A.        Today’s batteries are usually sealed or if they have removable caps are considered low maintenance batteries. In the case of the AAA battery in your Jeep, if the charging system is operating properly, there is no need to check or add water. 

Q.        I have a 2017 Nissan Murano that suddenly started smoking at start up. It was fine one day and the next smoked big time. Not just a little like you see with bad valve seals but a cloud. The dealer said there is sludge in engine and wanted to replace it with a used engine at a cost of $8000. I may have missed an oil change or so but all they did was unscrew oil fill cap and looked in the engine. I changed the oil twice and found PCV valve clogged and changed it, what do you think? 

A.        If there was that much sludge and the PCV system was clogged it sounds like you may have missed more than a couple of oil changes. I suspect the engine has stuck oil-control-rings, clogged oil returns as well as the clogged PCV system. Although I have never personally a used this product, I have heard good results from a pour in chemical, from a company called You add it to the oil, run the engine at 1500-1800 RPM for 15 minutes and change the oil again. I would also check the PCV valve again as well as the engine oil returns. If this doesn’t work, a replacement engine may be the only answer. 

Q.        Is there a list of best cars for short drivers? I have to try various gadgets to keep the seat belt off my neck. I’m about 5′ 3″ tall and it is time for a new car. 

A.        First, I don’t care for aftermarkets accessories that attach to the seat belt. Although they might make the seat belt more comfortable, they could interfere with the belt’s operation in a crash. You had a question about the best cars for short statured drivers. I road test many cars and my wife who is shorter than me will try out some of the cars for fit. I have found the Subaru Outback, Kia Soul and Honda CR-V have enough adjustments in the seat and the shoulder harness height adjustment to find a comfortable seating position. For a little more upscale car the Volvo XC-40 is pretty good. The other thing you might try is go to a big used car lot like Car Max where they have just about every late model vehicle and just try them out to find one that fits.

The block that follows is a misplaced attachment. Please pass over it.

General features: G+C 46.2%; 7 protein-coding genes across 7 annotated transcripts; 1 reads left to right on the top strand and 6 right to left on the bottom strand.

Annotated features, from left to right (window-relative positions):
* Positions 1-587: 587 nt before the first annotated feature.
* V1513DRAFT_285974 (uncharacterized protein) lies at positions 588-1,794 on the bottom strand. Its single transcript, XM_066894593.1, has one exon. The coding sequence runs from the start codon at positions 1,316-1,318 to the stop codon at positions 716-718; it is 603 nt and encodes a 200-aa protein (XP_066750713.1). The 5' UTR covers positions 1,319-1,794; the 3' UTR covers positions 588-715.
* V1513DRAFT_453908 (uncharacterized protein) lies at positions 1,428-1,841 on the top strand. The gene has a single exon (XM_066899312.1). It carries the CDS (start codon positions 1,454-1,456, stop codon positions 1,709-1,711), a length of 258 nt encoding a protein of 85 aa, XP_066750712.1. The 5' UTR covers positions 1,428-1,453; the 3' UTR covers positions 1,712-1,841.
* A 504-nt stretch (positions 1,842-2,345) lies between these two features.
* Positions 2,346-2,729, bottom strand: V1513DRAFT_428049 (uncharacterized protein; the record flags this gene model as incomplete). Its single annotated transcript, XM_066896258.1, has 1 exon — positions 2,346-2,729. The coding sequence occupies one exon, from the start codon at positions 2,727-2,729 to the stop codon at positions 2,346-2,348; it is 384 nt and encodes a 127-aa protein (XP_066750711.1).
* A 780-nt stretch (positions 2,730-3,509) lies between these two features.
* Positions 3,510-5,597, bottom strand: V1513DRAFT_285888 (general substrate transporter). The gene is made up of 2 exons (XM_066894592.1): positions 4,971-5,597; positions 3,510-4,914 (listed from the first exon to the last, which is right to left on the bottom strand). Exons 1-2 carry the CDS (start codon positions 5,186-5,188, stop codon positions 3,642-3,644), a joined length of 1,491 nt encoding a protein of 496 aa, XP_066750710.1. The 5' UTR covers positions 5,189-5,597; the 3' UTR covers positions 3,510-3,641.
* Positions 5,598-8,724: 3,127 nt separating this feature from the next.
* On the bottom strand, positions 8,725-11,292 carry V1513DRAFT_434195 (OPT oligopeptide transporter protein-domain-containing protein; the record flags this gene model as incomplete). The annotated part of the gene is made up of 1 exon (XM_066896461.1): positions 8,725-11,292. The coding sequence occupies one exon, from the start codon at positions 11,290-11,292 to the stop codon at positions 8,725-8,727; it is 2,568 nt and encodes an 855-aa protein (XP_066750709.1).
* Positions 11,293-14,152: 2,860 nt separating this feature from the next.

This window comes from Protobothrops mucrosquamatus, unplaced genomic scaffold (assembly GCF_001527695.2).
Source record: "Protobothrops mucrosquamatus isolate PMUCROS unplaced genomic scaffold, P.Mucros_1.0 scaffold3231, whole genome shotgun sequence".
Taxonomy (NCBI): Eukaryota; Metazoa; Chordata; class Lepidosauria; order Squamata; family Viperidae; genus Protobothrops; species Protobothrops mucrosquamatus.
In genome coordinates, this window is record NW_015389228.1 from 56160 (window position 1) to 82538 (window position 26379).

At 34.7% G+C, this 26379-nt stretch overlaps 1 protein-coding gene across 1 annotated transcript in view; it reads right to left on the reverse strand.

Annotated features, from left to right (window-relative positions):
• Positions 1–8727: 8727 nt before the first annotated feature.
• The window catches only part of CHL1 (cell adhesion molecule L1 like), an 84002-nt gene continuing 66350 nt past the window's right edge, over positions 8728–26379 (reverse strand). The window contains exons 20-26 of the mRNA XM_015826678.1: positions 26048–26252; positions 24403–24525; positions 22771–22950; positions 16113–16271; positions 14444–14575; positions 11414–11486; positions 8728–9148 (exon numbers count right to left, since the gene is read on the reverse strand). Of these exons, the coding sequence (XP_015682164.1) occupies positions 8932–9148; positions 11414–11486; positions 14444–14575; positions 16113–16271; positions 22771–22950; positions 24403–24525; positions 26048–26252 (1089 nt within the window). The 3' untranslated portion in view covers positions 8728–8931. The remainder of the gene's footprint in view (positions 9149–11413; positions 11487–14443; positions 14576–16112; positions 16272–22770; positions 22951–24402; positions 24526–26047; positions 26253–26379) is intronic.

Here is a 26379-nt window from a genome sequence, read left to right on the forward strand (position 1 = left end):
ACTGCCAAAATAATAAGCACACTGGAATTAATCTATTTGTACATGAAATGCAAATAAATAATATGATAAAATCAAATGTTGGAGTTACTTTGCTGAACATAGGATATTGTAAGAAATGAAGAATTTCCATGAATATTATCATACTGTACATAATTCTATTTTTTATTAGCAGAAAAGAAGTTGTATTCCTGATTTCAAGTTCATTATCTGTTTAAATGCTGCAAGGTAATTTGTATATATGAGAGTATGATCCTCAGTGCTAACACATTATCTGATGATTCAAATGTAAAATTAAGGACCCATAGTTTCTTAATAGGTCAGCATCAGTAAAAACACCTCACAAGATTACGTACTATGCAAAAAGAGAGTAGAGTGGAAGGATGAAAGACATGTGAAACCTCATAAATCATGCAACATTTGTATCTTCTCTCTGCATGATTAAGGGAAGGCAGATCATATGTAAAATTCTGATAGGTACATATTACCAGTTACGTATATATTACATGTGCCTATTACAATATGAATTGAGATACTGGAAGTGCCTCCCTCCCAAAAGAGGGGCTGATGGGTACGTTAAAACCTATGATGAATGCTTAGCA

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Q.        I recently changed out the battery in my 2017 Infiniti Q50 and now the driver’s side air conditioning sometimes blows hot. Everything was fine prior, and I don’t believe it the blend actuator. I have disconnected the negative cable for 10 minutes to get the HVAC module to re-learn in hope that’s it and it works for a while then goes back to hot. Am I missing something?

A.        Now it could be a coincidence and the air conditioner system is just struggling with the very hot weather. The system could be a little low on refrigerant and the left side of the evaporator is not as cold as the right side. If the A/C charge is correct and it is the climate control, you could try resetting the system. Try disconnecting both positive and negative cables and using a jumper wire connect the two cables together for a few minutes. This will discharge the capacitors that retain the car’s memory features. This will essentially reboot the computer. After performing this “battery magic” you will need to perform a relearn procedure on the power windows, reset radio presets, seat memory etc. If you are not comfortable doing this reset, leave it to a professional. 

Got a car question? Email the Car Doctor for a personal response.